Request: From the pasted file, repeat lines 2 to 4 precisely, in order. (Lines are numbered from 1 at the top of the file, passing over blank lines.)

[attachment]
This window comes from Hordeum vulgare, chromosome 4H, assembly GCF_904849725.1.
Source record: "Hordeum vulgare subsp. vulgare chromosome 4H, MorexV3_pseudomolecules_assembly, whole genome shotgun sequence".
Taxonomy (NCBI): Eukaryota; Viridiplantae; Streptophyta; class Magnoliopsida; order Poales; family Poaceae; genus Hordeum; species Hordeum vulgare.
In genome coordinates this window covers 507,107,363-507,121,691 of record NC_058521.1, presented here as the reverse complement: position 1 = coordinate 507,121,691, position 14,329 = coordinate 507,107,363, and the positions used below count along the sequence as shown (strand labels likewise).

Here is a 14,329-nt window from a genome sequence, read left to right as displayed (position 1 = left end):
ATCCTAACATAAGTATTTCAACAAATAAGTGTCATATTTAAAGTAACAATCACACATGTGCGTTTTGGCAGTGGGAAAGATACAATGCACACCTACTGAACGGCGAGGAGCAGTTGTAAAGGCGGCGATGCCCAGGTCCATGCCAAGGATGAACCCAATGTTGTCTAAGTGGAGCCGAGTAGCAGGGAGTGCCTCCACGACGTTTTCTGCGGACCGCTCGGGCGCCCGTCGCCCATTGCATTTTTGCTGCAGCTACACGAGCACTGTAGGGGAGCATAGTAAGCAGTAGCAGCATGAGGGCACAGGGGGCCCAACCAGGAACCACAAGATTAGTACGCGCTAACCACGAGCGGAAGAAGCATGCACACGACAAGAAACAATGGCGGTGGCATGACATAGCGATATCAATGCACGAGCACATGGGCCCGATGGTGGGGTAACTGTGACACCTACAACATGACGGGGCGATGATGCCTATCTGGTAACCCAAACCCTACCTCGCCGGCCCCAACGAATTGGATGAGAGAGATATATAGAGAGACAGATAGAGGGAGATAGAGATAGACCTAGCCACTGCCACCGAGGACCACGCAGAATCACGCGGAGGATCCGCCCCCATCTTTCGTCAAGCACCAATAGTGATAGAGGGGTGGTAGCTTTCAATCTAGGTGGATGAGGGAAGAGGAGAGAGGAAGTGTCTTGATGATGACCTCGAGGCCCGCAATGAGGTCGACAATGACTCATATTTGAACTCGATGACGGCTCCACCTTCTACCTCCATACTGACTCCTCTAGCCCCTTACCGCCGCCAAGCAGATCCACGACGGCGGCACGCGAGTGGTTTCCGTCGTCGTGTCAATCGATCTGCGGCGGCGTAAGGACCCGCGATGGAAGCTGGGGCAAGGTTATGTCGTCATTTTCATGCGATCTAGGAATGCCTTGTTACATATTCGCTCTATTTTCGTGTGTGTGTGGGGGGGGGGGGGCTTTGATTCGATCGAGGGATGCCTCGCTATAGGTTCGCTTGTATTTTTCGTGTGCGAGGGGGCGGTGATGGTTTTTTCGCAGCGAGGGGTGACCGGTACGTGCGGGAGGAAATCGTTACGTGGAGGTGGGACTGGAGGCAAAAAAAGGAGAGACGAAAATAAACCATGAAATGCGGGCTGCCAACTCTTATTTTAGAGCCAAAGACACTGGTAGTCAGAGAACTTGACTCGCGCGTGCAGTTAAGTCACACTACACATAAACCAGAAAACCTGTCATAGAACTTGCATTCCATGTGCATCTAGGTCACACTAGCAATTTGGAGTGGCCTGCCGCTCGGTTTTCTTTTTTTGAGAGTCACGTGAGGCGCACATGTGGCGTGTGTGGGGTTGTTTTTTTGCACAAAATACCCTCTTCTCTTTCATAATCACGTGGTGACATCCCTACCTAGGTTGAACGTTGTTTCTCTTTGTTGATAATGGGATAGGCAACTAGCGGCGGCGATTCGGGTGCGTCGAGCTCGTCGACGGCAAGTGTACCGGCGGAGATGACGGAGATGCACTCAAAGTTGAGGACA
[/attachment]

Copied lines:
Source record: "Hordeum vulgare subsp. vulgare chromosome 4H, MorexV3_pseudomolecules_assembly, whole genome shotgun sequence".
Taxonomy (NCBI): Eukaryota; Viridiplantae; Streptophyta; class Magnoliopsida; order Poales; family Poaceae; genus Hordeum; species Hordeum vulgare.
In genome coordinates this window covers 507,107,363-507,121,691 of record NC_058521.1, presented here as the reverse complement: position 1 = coordinate 507,121,691, position 14,329 = coordinate 507,107,363, and the positions used below count along the sequence as shown (strand labels likewise).